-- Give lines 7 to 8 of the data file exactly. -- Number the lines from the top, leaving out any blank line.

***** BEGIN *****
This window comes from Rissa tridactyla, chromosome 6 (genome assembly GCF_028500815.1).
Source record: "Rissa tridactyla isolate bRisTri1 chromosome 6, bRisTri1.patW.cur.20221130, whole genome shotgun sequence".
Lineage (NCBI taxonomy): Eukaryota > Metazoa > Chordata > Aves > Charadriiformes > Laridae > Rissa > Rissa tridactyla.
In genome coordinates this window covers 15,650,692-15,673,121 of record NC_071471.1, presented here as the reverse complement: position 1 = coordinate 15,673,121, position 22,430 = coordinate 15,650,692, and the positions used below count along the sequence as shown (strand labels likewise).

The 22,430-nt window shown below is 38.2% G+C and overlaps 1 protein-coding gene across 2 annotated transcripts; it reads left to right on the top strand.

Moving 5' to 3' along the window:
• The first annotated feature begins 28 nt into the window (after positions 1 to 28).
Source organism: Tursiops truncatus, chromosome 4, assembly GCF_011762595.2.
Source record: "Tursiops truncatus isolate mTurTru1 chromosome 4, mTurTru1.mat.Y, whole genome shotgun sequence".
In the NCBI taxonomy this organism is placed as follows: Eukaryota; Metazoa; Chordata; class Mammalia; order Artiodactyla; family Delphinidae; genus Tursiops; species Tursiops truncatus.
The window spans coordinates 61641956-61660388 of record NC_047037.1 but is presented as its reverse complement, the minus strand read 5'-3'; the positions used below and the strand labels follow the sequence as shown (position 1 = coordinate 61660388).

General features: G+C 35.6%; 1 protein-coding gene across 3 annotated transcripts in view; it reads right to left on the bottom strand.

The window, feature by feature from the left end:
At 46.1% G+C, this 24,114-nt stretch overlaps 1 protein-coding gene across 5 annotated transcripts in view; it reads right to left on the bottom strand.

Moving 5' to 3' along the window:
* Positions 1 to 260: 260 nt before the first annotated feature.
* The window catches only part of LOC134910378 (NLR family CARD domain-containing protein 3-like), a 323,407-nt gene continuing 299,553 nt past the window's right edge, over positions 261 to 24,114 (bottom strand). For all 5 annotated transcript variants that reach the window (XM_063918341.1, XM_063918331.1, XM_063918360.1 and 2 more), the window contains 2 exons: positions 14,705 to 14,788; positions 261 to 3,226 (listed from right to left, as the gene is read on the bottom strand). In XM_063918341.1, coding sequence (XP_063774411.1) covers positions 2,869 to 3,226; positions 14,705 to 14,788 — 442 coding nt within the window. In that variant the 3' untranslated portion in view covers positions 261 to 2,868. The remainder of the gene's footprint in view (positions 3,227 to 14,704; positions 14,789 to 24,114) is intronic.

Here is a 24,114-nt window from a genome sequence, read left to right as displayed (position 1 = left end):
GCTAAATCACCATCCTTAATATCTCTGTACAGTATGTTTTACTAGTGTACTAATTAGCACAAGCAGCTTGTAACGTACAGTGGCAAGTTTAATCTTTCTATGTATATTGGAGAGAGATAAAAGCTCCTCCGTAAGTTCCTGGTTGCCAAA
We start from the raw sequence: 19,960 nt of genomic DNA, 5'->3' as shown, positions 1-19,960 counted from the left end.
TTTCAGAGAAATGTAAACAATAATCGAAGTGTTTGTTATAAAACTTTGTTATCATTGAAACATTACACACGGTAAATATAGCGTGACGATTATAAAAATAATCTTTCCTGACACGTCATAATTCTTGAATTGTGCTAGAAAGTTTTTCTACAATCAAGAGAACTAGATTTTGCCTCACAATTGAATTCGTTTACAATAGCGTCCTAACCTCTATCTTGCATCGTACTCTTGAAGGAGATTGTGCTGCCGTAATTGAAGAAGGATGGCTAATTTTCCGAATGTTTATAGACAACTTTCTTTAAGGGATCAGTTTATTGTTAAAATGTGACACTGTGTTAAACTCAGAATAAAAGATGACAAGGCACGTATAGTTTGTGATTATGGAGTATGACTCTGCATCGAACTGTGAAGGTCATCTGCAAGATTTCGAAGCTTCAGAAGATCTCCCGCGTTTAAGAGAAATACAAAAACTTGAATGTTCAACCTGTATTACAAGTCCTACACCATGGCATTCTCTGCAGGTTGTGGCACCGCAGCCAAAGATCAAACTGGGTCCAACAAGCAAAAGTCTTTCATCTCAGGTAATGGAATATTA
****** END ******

• The first annotated feature begins 28 nt into the window (after positions 1 to 28).
Source organism: Tursiops truncatus, chromosome 4, assembly GCF_011762595.2.